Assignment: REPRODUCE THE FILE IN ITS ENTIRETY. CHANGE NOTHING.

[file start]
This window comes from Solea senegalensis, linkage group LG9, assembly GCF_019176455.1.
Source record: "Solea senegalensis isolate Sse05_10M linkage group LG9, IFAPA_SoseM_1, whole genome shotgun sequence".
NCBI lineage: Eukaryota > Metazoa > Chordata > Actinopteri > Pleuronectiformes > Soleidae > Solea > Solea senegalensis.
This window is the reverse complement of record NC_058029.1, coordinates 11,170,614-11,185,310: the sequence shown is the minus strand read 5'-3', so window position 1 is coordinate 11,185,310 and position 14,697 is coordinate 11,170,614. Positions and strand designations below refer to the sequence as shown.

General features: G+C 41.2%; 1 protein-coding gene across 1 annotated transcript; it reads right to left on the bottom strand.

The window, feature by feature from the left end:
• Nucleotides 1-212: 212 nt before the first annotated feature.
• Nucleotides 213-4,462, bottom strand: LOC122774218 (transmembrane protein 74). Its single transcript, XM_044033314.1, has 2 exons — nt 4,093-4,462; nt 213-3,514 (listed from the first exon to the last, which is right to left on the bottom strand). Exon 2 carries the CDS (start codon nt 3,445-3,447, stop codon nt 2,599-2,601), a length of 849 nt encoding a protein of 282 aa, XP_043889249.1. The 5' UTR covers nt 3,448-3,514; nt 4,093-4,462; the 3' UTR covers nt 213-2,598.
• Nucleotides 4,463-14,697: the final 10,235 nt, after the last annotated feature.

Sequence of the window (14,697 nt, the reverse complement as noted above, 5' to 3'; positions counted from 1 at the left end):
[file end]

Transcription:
This window comes from Solea senegalensis, linkage group LG9, assembly GCF_019176455.1.
Source record: "Solea senegalensis isolate Sse05_10M linkage group LG9, IFAPA_SoseM_1, whole genome shotgun sequence".
NCBI lineage: Eukaryota > Metazoa > Chordata > Actinopteri > Pleuronectiformes > Soleidae > Solea > Solea senegalensis.
This window is the reverse complement of record NC_058029.1, coordinates 11,170,614-11,185,310: the sequence shown is the minus strand read 5'-3', so window position 1 is coordinate 11,185,310 and position 14,697 is coordinate 11,170,614. Positions and strand designations below refer to the sequence as shown.

General features: G+C 41.2%; 1 protein-coding gene across 1 annotated transcript; it reads right to left on the bottom strand.

The window, feature by feature from the left end:
• Nucleotides 1-212: 212 nt before the first annotated feature.
• Nucleotides 213-4,462, bottom strand: LOC122774218 (transmembrane protein 74). Its single transcript, XM_044033314.1, has 2 exons — nt 4,093-4,462; nt 213-3,514 (listed from the first exon to the last, which is right to left on the bottom strand). Exon 2 carries the CDS (start codon nt 3,445-3,447, stop codon nt 2,599-2,601), a length of 849 nt encoding a protein of 282 aa, XP_043889249.1. The 5' UTR covers nt 3,448-3,514; nt 4,093-4,462; the 3' UTR covers nt 213-2,598.
• Nucleotides 4,463-14,697: the final 10,235 nt, after the last annotated feature.

Sequence of the window (14,697 nt, the reverse complement as noted above, 5' to 3'; positions counted from 1 at the left end):